Detroit has a reputation for being a dangerous place. City officials are trying to find ways to combat the high frequency of murders and shootings. Now they have announced they will adopt a version of New York’s controversial “Stop & Frisk” policy mere days after it was ruled unconstitutional by a federal judge.
The policy would allow Detroit police officers to stop and search individuals who fit the descriptions of suspects or who are engaged in suspicious activity. Erik Ewing, an assistant police chief in Detroit, insists that the policy is “just officers doing good constitutional police work.”
But New York’s policy was just ruled unconstitutional by United States District Court Judge Shira A. Scheindlin. The lawsuit involved 12 plaintiffs and 19 incidents. After trial, Judge Scheindlin could only justify 5 of those stops. The remaining stops and searches violated the plaintiffs’ 4th and 14th Amendment rights.
The biggest problems the court identified were (1) the lack of reported objective reasons to justify the searches, and (2) the discriminative targeting and treatment of minorities.
Of the 4.4 million stops performed since 2004 over 80% were black or Hispanic. When the suspect was patted down, there was less than a 2% chance a weapon would be found. Even after a full search only 9% revealed weapons and 14% revealed contraband. Blacks were stopped 52% of the time, even though they only made up 23% of the population. Hispanics (29% of the population) were the target of 31% of the searches. Perhaps most importantly, only 12% of all stops resulted in an arrest or charges filed.
Stops were justified using categories like “High Crime Area” (55% of the time), “Suspicious Bulge” (10%), and “Furtive Movements” (42%). A “furtive movement” was so vague, one officer describe it as:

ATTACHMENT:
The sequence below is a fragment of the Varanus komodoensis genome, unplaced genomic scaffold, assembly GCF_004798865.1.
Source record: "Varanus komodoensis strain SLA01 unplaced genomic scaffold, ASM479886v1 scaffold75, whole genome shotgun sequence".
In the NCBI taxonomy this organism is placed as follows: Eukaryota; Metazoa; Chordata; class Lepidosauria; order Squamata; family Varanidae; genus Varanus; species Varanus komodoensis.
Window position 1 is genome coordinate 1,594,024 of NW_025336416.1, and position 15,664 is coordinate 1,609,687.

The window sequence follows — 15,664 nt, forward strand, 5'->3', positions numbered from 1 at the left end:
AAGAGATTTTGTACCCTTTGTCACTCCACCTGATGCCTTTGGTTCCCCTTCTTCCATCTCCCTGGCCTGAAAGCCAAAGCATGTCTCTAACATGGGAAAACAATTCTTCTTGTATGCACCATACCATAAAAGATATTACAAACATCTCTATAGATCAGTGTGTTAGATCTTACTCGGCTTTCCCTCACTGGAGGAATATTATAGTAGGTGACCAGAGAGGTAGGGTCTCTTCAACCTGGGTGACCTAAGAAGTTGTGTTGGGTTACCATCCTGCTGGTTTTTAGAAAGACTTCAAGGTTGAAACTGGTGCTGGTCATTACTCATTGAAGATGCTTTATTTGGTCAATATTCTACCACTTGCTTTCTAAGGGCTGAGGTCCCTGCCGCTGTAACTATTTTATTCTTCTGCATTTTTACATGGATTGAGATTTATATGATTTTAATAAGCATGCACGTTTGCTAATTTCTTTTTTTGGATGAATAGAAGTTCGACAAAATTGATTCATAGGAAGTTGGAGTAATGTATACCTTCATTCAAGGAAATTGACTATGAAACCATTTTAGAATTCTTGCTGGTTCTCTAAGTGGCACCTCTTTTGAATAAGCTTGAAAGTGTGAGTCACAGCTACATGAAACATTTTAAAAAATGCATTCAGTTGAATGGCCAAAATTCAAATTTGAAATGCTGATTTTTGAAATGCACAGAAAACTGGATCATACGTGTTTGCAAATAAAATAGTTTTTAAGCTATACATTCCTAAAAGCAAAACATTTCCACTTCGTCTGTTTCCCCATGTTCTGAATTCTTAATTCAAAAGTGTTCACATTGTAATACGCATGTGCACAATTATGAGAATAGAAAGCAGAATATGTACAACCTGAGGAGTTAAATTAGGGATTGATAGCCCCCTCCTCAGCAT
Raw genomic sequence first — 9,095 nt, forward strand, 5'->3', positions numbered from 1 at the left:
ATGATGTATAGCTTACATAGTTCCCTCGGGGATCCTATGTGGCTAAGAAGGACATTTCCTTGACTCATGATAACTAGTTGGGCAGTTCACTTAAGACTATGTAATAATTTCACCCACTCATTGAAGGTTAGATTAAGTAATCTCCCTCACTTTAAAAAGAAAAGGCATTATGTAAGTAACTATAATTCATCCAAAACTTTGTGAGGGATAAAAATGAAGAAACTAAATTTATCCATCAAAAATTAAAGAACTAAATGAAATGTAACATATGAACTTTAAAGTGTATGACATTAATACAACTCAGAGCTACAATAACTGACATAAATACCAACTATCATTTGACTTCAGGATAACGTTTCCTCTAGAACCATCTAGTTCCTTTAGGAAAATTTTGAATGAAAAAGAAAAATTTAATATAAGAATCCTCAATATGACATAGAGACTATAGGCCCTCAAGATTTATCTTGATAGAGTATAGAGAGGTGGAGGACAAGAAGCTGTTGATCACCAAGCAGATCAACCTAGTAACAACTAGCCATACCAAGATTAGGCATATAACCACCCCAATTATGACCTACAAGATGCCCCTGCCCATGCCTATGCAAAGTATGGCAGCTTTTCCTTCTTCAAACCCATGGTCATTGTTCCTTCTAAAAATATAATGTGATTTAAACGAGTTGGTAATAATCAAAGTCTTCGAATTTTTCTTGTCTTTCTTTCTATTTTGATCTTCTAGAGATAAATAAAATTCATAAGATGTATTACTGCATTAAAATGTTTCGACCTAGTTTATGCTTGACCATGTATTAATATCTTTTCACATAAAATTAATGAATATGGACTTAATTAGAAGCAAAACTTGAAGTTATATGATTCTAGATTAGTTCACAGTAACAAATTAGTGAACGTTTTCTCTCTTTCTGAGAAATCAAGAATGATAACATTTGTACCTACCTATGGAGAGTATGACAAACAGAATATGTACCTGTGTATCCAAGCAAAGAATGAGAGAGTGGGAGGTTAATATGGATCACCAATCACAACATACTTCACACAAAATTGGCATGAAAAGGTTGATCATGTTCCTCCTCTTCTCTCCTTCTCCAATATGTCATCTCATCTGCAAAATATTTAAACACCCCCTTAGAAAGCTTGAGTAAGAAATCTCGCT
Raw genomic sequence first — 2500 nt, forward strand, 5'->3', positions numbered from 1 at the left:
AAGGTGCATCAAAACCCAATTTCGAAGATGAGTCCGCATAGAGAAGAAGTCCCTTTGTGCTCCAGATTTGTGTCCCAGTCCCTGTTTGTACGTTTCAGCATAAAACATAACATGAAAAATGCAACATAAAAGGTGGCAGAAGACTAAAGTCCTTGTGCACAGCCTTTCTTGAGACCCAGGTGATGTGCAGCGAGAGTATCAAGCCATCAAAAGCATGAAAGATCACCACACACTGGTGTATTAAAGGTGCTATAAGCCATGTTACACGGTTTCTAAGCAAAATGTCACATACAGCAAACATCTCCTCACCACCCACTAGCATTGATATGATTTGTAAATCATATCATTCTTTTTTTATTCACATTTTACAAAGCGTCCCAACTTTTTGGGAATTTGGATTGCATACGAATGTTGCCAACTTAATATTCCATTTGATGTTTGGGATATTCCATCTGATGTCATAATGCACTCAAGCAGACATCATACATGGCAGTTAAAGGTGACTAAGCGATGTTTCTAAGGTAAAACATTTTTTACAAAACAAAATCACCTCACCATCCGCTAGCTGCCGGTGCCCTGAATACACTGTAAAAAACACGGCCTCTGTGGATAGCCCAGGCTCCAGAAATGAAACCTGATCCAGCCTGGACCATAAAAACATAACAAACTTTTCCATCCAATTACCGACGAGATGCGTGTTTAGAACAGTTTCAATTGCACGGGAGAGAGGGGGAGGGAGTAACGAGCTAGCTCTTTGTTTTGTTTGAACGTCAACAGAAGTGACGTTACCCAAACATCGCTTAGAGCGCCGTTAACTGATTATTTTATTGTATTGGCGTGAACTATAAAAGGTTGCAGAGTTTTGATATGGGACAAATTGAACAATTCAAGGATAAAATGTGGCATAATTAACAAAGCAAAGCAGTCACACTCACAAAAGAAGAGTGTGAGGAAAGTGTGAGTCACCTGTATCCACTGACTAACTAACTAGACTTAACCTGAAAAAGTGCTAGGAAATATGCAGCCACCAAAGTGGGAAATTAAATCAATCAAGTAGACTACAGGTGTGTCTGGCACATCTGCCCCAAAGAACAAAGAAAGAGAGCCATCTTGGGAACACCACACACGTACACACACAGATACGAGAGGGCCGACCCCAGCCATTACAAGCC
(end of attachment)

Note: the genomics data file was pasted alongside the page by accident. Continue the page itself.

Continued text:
a very broad concept,” and could include a person “changing direction,” “walking in a certain way,” “[a]cting a little suspicious,” “making a movement that is not regular, ”being“ very fidgety,” “going in and out of his pocket,” “going in and out of a location,” “looking back and forth constantly,” “looking over their shoulder,”“adjusting their hip or their belt,” “moving in and out of a car too quickly,” “[t]urning a part of their body away from you,” “[g]rabbing at a certain pocket or something at their waist,” “getting a little nervous, maybe shaking,” and “stutter[ing].”
The Court said this was not sufficient to justify the stop and frisk.
Nor could the police rely on crime statistics that amounted to indirect racial profiling. The Court said that sharing a race with a high number of criminals does not make a person criminally suspect.
Detroit will be implementing a similar policy to prevent crime through traffic stops. Ewing believes that the strategy is “just being proactive” and that racial disparities are due to Detroit’s high African American population.
While the Court in New York did not rule out any policy of stop and frisk, Detroit’s decision to implement such a similar policy so soon after the ruling definitely raises some concern for residents’ Constitutional rights.